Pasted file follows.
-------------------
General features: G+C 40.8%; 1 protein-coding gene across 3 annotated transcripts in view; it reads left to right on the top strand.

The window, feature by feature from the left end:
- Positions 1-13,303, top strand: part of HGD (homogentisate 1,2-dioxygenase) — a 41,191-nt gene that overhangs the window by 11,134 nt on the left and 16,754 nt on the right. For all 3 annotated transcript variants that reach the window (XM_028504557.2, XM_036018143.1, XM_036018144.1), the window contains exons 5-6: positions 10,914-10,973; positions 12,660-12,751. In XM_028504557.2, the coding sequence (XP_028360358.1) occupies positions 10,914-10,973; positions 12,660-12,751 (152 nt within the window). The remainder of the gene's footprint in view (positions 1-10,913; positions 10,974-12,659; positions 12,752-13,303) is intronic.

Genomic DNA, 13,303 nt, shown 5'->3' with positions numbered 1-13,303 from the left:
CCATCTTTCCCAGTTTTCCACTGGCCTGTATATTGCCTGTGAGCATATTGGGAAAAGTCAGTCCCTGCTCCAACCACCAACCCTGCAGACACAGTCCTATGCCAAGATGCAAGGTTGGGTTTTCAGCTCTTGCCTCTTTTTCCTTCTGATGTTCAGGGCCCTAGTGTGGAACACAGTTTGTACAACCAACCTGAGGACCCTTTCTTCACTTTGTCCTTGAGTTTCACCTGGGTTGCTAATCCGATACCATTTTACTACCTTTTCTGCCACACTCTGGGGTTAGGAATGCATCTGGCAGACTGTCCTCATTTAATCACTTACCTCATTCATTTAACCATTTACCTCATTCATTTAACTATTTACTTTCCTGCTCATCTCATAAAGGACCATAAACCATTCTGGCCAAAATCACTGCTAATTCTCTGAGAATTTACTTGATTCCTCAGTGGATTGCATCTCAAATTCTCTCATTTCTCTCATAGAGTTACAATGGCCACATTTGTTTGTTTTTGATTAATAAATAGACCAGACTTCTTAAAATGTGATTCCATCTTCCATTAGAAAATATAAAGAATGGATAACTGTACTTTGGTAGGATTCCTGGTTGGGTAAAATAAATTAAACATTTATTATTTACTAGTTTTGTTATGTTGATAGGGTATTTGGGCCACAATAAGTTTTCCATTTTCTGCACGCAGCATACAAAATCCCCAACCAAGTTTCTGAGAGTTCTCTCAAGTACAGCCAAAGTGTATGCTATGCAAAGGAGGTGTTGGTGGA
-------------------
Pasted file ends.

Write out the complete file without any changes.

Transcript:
General features: G+C 40.8%; 1 protein-coding gene across 3 annotated transcripts in view; it reads left to right on the top strand.

The window, feature by feature from the left end:
- Positions 1-13,303, top strand: part of HGD (homogentisate 1,2-dioxygenase) — a 41,191-nt gene that overhangs the window by 11,134 nt on the left and 16,754 nt on the right. For all 3 annotated transcript variants that reach the window (XM_028504557.2, XM_036018143.1, XM_036018144.1), the window contains exons 5-6: positions 10,914-10,973; positions 12,660-12,751. In XM_028504557.2, the coding sequence (XP_028360358.1) occupies positions 10,914-10,973; positions 12,660-12,751 (152 nt within the window). The remainder of the gene's footprint in view (positions 1-10,913; positions 10,974-12,659; positions 12,752-13,303) is intronic.

Genomic DNA, 13,303 nt, shown 5'->3' with positions numbered 1-13,303 from the left:
CCATCTTTCCCAGTTTTCCACTGGCCTGTATATTGCCTGTGAGCATATTGGGAAAAGTCAGTCCCTGCTCCAACCACCAACCCTGCAGACACAGTCCTATGCCAAGATGCAAGGTTGGGTTTTCAGCTCTTGCCTCTTTTTCCTTCTGATGTTCAGGGCCCTAGTGTGGAACACAGTTTGTACAACCAACCTGAGGACCCTTTCTTCACTTTGTCCTTGAGTTTCACCTGGGTTGCTAATCCGATACCATTTTACTACCTTTTCTGCCACACTCTGGGGTTAGGAATGCATCTGGCAGACTGTCCTCATTTAATCACTTACCTCATTCATTTAACCATTTACCTCATTCATTTAACTATTTACTTTCCTGCTCATCTCATAAAGGACCATAAACCATTCTGGCCAAAATCACTGCTAATTCTCTGAGAATTTACTTGATTCCTCAGTGGATTGCATCTCAAATTCTCTCATTTCTCTCATAGAGTTACAATGGCCACATTTGTTTGTTTTTGATTAATAAATAGACCAGACTTCTTAAAATGTGATTCCATCTTCCATTAGAAAATATAAAGAATGGATAACTGTACTTTGGTAGGATTCCTGGTTGGGTAAAATAAATTAAACATTTATTATTTACTAGTTTTGTTATGTTGATAGGGTATTTGGGCCACAATAAGTTTTCCATTTTCTGCACGCAGCATACAAAATCCCCAACCAAGTTTCTGAGAGTTCTCTCAAGTACAGCCAAAGTGTATGCTATGCAAAGGAGGTGTTGGTGGA